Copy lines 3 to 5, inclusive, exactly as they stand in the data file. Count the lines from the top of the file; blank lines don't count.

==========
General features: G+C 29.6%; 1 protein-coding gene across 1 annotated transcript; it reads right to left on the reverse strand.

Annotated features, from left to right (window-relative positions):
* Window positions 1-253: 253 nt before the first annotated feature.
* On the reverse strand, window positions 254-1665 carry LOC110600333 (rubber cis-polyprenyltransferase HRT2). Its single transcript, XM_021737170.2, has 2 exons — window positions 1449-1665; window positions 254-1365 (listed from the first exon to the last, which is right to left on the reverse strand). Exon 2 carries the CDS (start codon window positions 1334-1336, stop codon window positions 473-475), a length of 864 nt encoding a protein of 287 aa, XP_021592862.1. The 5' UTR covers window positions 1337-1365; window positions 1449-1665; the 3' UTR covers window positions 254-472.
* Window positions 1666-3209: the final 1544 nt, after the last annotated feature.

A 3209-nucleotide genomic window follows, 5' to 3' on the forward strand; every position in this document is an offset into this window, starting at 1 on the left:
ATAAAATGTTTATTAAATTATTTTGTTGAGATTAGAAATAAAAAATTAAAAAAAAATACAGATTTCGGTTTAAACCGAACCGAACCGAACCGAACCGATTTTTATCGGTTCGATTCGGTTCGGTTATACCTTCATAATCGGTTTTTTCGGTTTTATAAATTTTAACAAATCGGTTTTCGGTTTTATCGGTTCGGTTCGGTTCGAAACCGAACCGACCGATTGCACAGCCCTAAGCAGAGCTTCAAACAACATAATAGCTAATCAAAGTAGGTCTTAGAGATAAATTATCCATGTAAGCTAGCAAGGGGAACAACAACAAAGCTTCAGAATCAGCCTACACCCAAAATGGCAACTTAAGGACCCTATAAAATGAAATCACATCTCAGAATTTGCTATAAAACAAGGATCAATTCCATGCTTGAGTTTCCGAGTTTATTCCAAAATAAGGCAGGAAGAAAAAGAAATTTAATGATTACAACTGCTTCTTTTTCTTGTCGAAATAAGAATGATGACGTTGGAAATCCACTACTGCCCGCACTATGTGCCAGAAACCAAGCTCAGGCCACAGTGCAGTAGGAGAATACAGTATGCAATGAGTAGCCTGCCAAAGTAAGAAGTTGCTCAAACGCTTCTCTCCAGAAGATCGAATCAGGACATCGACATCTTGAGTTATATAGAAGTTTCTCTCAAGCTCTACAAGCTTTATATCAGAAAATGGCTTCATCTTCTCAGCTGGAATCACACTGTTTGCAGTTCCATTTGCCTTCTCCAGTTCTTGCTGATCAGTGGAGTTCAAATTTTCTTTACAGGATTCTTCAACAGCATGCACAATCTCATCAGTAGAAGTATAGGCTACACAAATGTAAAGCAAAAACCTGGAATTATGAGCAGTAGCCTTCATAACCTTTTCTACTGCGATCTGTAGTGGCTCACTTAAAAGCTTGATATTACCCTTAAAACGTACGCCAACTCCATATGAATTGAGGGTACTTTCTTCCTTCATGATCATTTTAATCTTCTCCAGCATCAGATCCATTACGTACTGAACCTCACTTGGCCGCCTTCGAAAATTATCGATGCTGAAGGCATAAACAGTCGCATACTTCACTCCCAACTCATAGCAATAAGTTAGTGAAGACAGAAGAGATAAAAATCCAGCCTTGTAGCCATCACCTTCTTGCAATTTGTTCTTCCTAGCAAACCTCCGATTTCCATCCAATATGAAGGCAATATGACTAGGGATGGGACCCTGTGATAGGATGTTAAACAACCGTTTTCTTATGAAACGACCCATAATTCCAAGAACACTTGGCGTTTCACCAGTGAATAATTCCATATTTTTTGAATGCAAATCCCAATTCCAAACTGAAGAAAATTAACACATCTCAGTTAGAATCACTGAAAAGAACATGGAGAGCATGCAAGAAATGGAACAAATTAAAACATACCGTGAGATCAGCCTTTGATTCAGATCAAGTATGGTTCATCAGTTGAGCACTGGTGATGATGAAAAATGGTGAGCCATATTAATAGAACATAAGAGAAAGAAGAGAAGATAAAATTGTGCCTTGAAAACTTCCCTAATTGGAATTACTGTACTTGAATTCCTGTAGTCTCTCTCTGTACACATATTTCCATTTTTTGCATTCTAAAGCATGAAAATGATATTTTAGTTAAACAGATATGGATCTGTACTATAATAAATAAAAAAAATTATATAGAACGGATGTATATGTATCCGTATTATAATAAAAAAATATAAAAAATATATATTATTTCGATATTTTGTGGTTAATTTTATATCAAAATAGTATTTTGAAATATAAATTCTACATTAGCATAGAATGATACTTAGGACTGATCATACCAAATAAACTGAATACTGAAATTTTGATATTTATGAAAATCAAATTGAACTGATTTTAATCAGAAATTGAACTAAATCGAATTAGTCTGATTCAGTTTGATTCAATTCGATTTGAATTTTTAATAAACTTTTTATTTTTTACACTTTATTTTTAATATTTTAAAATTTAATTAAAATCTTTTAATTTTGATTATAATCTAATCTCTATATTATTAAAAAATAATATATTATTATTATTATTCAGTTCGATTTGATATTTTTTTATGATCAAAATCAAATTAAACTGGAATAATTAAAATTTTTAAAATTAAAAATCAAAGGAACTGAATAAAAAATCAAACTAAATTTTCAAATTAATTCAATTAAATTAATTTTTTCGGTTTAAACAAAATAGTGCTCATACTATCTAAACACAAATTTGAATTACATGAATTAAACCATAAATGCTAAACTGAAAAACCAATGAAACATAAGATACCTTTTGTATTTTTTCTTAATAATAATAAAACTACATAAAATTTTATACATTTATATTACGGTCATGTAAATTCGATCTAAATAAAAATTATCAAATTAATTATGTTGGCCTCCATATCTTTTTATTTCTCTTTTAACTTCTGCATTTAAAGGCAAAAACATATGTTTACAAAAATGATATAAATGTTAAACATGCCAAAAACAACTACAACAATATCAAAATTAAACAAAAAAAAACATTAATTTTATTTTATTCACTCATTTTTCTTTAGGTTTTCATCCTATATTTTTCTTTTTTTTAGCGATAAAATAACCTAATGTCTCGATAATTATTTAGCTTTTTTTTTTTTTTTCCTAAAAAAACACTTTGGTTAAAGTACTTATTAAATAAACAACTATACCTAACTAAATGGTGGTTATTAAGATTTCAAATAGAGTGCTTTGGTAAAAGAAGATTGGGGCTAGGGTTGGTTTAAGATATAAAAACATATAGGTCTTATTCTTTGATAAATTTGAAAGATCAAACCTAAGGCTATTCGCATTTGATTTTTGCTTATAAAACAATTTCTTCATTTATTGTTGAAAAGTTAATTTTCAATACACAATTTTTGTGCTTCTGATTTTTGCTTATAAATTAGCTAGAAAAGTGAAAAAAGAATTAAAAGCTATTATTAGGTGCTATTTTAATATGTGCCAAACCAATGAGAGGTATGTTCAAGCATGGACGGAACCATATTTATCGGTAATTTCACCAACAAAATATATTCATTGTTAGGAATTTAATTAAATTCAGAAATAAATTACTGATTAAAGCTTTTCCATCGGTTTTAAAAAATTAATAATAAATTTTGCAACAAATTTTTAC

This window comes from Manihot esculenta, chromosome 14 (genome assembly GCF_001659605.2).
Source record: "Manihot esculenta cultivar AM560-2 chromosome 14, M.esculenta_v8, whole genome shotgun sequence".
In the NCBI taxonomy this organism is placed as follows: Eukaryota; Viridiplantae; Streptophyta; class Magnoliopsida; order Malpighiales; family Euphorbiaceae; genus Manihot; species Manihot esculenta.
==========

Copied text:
* Window positions 1-253: 253 nt before the first annotated feature.
* On the reverse strand, window positions 254-1665 carry LOC110600333 (rubber cis-polyprenyltransferase HRT2). Its single transcript, XM_021737170.2, has 2 exons — window positions 1449-1665; window positions 254-1365 (listed from the first exon to the last, which is right to left on the reverse strand). Exon 2 carries the CDS (start codon window positions 1334-1336, stop codon window positions 473-475), a length of 864 nt encoding a protein of 287 aa, XP_021592862.1. The 5' UTR covers window positions 1337-1365; window positions 1449-1665; the 3' UTR covers window positions 254-472.
* Window positions 1666-3209: the final 1544 nt, after the last annotated feature.